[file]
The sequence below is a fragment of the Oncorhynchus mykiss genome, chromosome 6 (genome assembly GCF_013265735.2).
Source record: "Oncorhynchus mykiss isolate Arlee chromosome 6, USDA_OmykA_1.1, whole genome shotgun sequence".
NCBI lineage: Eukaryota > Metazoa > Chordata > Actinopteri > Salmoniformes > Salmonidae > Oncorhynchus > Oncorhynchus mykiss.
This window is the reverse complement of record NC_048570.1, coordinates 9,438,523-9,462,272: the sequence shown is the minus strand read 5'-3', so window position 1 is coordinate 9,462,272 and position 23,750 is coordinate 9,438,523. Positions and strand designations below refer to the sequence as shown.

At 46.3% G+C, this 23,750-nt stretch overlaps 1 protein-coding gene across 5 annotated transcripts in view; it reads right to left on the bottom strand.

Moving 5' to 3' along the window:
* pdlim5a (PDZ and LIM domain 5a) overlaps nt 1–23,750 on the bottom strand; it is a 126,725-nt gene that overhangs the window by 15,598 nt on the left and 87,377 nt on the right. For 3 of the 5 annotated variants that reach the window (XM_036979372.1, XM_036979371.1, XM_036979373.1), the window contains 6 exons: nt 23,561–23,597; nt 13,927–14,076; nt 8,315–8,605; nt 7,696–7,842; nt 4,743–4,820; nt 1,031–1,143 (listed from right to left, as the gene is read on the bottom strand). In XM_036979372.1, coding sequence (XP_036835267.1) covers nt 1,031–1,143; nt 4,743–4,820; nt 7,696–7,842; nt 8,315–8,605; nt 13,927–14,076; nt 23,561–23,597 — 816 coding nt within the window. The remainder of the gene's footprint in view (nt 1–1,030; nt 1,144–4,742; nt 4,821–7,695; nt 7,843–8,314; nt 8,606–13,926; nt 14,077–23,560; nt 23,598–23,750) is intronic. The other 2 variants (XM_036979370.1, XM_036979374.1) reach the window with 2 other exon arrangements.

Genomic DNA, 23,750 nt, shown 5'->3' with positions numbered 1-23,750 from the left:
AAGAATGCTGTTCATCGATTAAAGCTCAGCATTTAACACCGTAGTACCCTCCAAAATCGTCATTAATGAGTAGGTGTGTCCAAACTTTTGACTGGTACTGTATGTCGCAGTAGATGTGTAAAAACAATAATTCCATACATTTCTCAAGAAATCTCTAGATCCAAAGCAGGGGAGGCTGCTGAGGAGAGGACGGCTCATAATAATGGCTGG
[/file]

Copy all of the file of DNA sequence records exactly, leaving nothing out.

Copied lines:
The sequence below is a fragment of the Oncorhynchus mykiss genome, chromosome 6 (genome assembly GCF_013265735.2).
Source record: "Oncorhynchus mykiss isolate Arlee chromosome 6, USDA_OmykA_1.1, whole genome shotgun sequence".
NCBI lineage: Eukaryota > Metazoa > Chordata > Actinopteri > Salmoniformes > Salmonidae > Oncorhynchus > Oncorhynchus mykiss.
This window is the reverse complement of record NC_048570.1, coordinates 9,438,523-9,462,272: the sequence shown is the minus strand read 5'-3', so window position 1 is coordinate 9,462,272 and position 23,750 is coordinate 9,438,523. Positions and strand designations below refer to the sequence as shown.

At 46.3% G+C, this 23,750-nt stretch overlaps 1 protein-coding gene across 5 annotated transcripts in view; it reads right to left on the bottom strand.

Moving 5' to 3' along the window:
* pdlim5a (PDZ and LIM domain 5a) overlaps nt 1–23,750 on the bottom strand; it is a 126,725-nt gene that overhangs the window by 15,598 nt on the left and 87,377 nt on the right. For 3 of the 5 annotated variants that reach the window (XM_036979372.1, XM_036979371.1, XM_036979373.1), the window contains 6 exons: nt 23,561–23,597; nt 13,927–14,076; nt 8,315–8,605; nt 7,696–7,842; nt 4,743–4,820; nt 1,031–1,143 (listed from right to left, as the gene is read on the bottom strand). In XM_036979372.1, coding sequence (XP_036835267.1) covers nt 1,031–1,143; nt 4,743–4,820; nt 7,696–7,842; nt 8,315–8,605; nt 13,927–14,076; nt 23,561–23,597 — 816 coding nt within the window. The remainder of the gene's footprint in view (nt 1–1,030; nt 1,144–4,742; nt 4,821–7,695; nt 7,843–8,314; nt 8,606–13,926; nt 14,077–23,560; nt 23,598–23,750) is intronic. The other 2 variants (XM_036979370.1, XM_036979374.1) reach the window with 2 other exon arrangements.

Genomic DNA, 23,750 nt, shown 5'->3' with positions numbered 1-23,750 from the left:
AAGAATGCTGTTCATCGATTAAAGCTCAGCATTTAACACCGTAGTACCCTCCAAAATCGTCATTAATGAGTAGGTGTGTCCAAACTTTTGACTGGTACTGTATGTCGCAGTAGATGTGTAAAAACAATAATTCCATACATTTCTCAAGAAATCTCTAGATCCAAAGCAGGGGAGGCTGCTGAGGAGAGGACGGCTCATAATAATGGCTGG